You know how this ends. Because youâve been here beforeâmaybe not this particular table or this bar, but one just like it. You glance at the glowing blue clock on the wall and think, Time to go, and when another song follows seamlessly the one before, think again: Yes, definitely time. But when the crucial moment arrives you order another whiskey-soda and settle in as the big fellow with the scarred forehead sitting across from you, who is definitely much drunker than you are, who could drink you under this table with both arms tied behind his back (he tells you) and still manage to stagger to his writing desk tomorrow morning at 5 a.m., rheumy eyes ablaze with genius, yes! genius!âas this fellow goes on talking at you, telling you the score: on women, on writing and writers (Faulkner: hysterical drunk; Tolstoy: goddamn great but wrecked himself in the end with all that God nonsense), on war, and above all and alwaysâalwaysâdeath.
You smile, you nod.
Youâve been smiling and nodding all night, it seems, and every time you do, another quarter drops silently into the slot: itâs all encouragement for the fellow sitting across from you. You know this, and yet you canât help yourself. Itâs not just the whiskey or your tendency toward politeness, itâs not just this habit you have of allowing strangers to tell you their crazy, often baroquely complicated stories, a habit youâve long cultivated (and was that such a good idea? youâre asking yourself now: was it, really?). No, mostly itâs because this fellow with the scar on his forehead (2 a.m. accident with a skylight, Paris: youâve seen the picture taken afterward with Sylvia Beach outside Shakespeare and Company, the thick white bandage, the sheepish, aw hell grin) isâor was, onceâsomething of an idol to you. He was the writer whose short stories opened to you an entirely new world, even as they cast a shadow across that world. âA Soldierâs Home,â âHills Like White Elephants,â âA Clean, Well-Lighted Placeââstories which, when you first read them, struck the thick brass rim of whatever soul you have inside you with such a clean clear beautiful sound, such resonance, that for years afterward whenever you sat down and wrote you had that same soundâthose stories with their clipped, lovely, lugubrious cadencesâringing through you, for better or worse. Youâve ordered another drink when really you should have called it a night and headed home (because you, too, have to get up tomorrow morning and write, you too have work to do), and with that drink now sitting on the bar in front of you, weeping its little shining ring of water onto the wood, youâve no choice but to sit here and listen to this endless disquisition on love and war and death, even if it kills you.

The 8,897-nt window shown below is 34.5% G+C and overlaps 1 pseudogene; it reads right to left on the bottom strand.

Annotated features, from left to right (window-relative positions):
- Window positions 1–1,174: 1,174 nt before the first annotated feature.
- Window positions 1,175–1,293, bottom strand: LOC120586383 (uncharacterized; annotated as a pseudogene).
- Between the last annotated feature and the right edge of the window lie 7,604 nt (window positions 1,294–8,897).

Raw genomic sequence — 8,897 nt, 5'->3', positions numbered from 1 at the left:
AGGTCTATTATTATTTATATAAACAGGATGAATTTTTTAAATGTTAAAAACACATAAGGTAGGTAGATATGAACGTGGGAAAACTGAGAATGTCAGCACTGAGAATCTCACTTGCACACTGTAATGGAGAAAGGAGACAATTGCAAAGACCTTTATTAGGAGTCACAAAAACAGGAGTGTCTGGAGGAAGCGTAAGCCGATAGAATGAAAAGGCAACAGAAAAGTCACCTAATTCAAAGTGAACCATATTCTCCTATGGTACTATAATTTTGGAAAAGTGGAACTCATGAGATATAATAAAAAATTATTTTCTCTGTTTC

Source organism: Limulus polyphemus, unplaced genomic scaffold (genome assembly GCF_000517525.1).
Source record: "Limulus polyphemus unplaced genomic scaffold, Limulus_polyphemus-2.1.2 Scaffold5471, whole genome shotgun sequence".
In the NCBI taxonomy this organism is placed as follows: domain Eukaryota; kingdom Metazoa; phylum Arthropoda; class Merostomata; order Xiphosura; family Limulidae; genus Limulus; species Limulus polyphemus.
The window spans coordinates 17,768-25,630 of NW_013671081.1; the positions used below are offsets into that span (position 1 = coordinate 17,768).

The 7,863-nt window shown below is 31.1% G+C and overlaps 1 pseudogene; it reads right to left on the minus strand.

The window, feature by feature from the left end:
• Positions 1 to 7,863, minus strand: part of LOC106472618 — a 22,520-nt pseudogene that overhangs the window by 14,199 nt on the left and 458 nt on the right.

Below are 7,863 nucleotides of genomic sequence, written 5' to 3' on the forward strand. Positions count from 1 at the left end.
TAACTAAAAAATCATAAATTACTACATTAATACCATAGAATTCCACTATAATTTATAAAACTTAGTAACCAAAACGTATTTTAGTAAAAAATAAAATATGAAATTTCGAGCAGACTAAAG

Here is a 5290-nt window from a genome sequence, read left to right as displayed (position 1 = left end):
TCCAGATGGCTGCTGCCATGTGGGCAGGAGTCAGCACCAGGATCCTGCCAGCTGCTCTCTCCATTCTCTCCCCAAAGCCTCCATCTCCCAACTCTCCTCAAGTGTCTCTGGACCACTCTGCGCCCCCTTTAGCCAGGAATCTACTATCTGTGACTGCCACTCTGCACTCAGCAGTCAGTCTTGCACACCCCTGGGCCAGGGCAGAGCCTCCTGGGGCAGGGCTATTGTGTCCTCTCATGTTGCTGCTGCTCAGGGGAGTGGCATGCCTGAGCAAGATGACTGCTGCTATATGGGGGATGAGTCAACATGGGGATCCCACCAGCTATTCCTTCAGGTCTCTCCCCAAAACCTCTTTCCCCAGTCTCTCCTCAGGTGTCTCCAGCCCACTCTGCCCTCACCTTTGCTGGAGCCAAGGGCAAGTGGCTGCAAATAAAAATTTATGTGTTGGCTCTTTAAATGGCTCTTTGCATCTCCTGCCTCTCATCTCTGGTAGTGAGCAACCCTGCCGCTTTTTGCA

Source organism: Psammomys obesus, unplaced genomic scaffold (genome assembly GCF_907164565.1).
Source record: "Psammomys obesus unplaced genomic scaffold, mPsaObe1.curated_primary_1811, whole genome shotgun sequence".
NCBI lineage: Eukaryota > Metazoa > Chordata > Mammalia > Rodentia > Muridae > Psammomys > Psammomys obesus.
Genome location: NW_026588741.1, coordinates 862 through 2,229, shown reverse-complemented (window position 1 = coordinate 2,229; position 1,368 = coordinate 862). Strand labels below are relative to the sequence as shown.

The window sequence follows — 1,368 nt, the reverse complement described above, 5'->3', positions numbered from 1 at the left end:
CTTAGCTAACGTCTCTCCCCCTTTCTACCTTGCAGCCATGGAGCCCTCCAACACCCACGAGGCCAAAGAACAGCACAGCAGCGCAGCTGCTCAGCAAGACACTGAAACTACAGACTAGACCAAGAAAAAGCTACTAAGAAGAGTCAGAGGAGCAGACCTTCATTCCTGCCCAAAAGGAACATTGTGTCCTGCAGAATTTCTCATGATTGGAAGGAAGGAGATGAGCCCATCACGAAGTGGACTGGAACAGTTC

Recently I watched and for a few hours fell under the spell of Midnight in Paris, Woody Allenâs loving but slyly wary reminder of the allure and danger of nostalgia, particularly when that nostalgia is for an era youâve never yourself actually experiencedâin this case, Paris in the 1920s with its dazzling, dizzying cast of modernist giants: F. Scott Fitzgerald, Gertrude Stein, Picasso, Salvador Dali, Cole Porter, and of course the irreplaceable, all-too-imitable Ernest Hemingway (in this case, Corey Stollâs hilariously pugnacious, self-parodying Hemingway). Itâs a funny, very sweet film, in my opinion one of Allenâs better films lately, and I certainly enjoyed the ride, so much so that in its warm afterglow I plucked from my library my well-thumbed edition of The Complete Short Stories of Ernest Hemingway (the Finca VigĂa edition named for Hemingwayâs âLookout Farmâ home in Cuba), a book that collects not only those stories for which Hemingway is still deservedly anthologized (I first encountered âSoldierâs Homeâ in an introductory literature course as a freshman in college), but the stories Hemingway wrote in what well should have been his artistic primeâthat is, in his forties and fiftiesâwith all that rich experience, all those bullfights and big fish, not to mention several wars, behind him.